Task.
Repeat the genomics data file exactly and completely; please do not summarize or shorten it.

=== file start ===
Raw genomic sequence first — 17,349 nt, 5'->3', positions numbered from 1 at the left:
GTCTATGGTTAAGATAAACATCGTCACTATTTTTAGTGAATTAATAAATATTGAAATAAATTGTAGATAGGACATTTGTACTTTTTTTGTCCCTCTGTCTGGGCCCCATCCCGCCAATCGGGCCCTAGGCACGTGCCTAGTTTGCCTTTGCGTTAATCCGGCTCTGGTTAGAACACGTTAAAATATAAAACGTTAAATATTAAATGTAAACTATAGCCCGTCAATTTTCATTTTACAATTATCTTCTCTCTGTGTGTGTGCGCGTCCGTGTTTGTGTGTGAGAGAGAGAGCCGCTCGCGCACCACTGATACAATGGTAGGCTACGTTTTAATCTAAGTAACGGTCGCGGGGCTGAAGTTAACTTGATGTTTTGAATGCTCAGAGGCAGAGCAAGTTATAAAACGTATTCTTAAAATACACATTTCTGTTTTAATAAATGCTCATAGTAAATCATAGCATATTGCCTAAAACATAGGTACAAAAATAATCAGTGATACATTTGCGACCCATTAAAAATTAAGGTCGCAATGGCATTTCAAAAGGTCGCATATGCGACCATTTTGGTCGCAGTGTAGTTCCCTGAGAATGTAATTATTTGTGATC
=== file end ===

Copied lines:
Raw genomic sequence first — 17,349 nt, 5'->3', positions numbered from 1 at the left:
GTCTATGGTTAAGATAAACATCGTCACTATTTTTAGTGAATTAATAAATATTGAAATAAATTGTAGATAGGACATTTGTACTTTTTTTGTCCCTCTGTCTGGGCCCCATCCCGCCAATCGGGCCCTAGGCACGTGCCTAGTTTGCCTTTGCGTTAATCCGGCTCTGGTTAGAACACGTTAAAATATAAAACGTTAAATATTAAATGTAAACTATAGCCCGTCAATTTTCATTTTACAATTATCTTCTCTCTGTGTGTGTGCGCGTCCGTGTTTGTGTGTGAGAGAGAGAGCCGCTCGCGCACCACTGATACAATGGTAGGCTACGTTTTAATCTAAGTAACGGTCGCGGGGCTGAAGTTAACTTGATGTTTTGAATGCTCAGAGGCAGAGCAAGTTATAAAACGTATTCTTAAAATACACATTTCTGTTTTAATAAATGCTCATAGTAAATCATAGCATATTGCCTAAAACATAGGTACAAAAATAATCAGTGATACATTTGCGACCCATTAAAAATTAAGGTCGCAATGGCATTTCAAAAGGTCGCATATGCGACCATTTTGGTCGCAGTGTAGTTCCCTGAGAATGTAATTATTTGTGATC